Also, here's a story to be added to my list of "strangest things that have ever happened to Kita." It's a difficult list to compete with, since it includes such events in my life as slipping down a staircase covered in beer, being the accidental cause of a man with his hair gelled into horns cracking his head open on a floor, and Tokyo Decadance in general. Anyways, this story is short and strange. And this is all it is: me sitting at a table of Japanese people cheering while fish skin dangles out of my mouth. That's the story. I was literally reeling a whole strip of scaly fish-skin into my mouth when Satoshi suddenly cried out in elation that the white-girl was actually attempting such Japanese cuisine, and then everyone applauded while the fish skin dangled out of my mouth in surprise. Yeah........ I've led an interesting life to say the least, lol.

Well, that's about all for now. This is me wasting time instead of studying for the grammar midterm that's... tomorrow, lol. Whatever, don't care!!! Tra la la!

See you all soon!!!

Saturday, November 21, 2009

Food Post / Sunshine City / Ebisu / Babies

Holy shit on a cracker, I'm back............. Somehow, I survived the Week of Hell and Doom and managed to crawl my way through three midterms and a grammar exam. I think I kinda owned the cinema exam, though. It was really easy, so I probably over-studied. And the grammar test... well, I didn't study at all and I got an A- so... mwahahahaha, lol. The kanji test went fairly well, I think, but that's because I studied myself into a stupor. As for the history test........ that teacher can suck my proverbial balls. That test was EVIL. I studied over twenty hours for that test and I still felt like she was wringing me like a sponge. And she wasted twenty minutes of the test being disorganized with papers flying everywhere and still wouldn't give us extra time to make up for it. Bitch.

But enough about that!!! Now that I'm back, I have a week's worth of blogging to catch up on. Especially because I went somewhere goofy last weekend and never got the chance to write about it. But to start off with, here's a food-post that's been long in coming. For starters, I just had to show off this amazing lunch they were serving at Sophia. This, my friends, is kimchi rice. Yeah. KIMCHI rice. Oh my GAWD. It was sooooo good. Just the right amount of spiciness to get me through the day, lol. I think my host mother has caught onto this because, when she noticed that I hadn't come out of my room in days because of studying, she managed to lure me out of my room with the promise of... kimchi nabe. OMG. I didn't even know such a thing existed. She had this huge pot of vegetables cooking in a spicy kimchi broth. And then... she dumped a whole container of kimchi in there. Ugh, it was to die for. My host mother can't eat it though. Two bites in and she's crying. But luckily the men in the family appreciate spicy Korean food as much as I do, lol. Here's my kimchi rice:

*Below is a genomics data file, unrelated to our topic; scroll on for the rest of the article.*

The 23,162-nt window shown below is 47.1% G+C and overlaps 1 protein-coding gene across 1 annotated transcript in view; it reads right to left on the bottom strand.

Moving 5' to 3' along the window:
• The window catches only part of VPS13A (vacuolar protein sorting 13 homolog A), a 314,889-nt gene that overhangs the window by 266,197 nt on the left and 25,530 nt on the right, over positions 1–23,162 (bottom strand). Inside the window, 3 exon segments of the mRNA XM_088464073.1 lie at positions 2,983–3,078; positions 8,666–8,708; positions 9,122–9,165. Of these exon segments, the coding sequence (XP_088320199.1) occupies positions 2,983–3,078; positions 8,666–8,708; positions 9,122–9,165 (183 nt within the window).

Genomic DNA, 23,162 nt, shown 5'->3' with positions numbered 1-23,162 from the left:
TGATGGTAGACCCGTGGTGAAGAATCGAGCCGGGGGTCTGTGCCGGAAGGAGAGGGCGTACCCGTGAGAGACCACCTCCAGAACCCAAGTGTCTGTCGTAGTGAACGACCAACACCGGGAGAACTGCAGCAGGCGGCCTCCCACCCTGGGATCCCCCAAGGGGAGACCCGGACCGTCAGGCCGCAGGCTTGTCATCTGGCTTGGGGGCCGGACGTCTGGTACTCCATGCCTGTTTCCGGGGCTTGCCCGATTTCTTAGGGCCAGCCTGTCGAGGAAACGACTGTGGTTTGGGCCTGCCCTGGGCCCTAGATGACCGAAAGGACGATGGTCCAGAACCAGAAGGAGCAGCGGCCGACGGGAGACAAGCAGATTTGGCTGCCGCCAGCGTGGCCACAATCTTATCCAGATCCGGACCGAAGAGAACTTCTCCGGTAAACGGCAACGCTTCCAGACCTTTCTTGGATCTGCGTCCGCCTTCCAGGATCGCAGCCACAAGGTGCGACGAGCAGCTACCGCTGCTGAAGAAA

And here we have Royal Milk Tea Kit Kats. Good GAWD. Like I wasn't already completely addicted to milk tea as it was?!!

As for this next item... I'm pretty sure I mentioned it in a previous post. I found these dried cheese snacks at a super awesome discount market. They were only a little over a dollar. In Japan, cheese is crazy expensive and, when you find it, it's usually pretty weak cheese. But this... this was some real, kick-ass cheddar for almost no money. It definitely cured my cheese craving. That is... till a guy sat down next to me and decided to take his blood pressure on some machine that was in the library. I HATE medical shit, so... yeah, that totally nauseated me and I almost didn't finish my cheese, lol.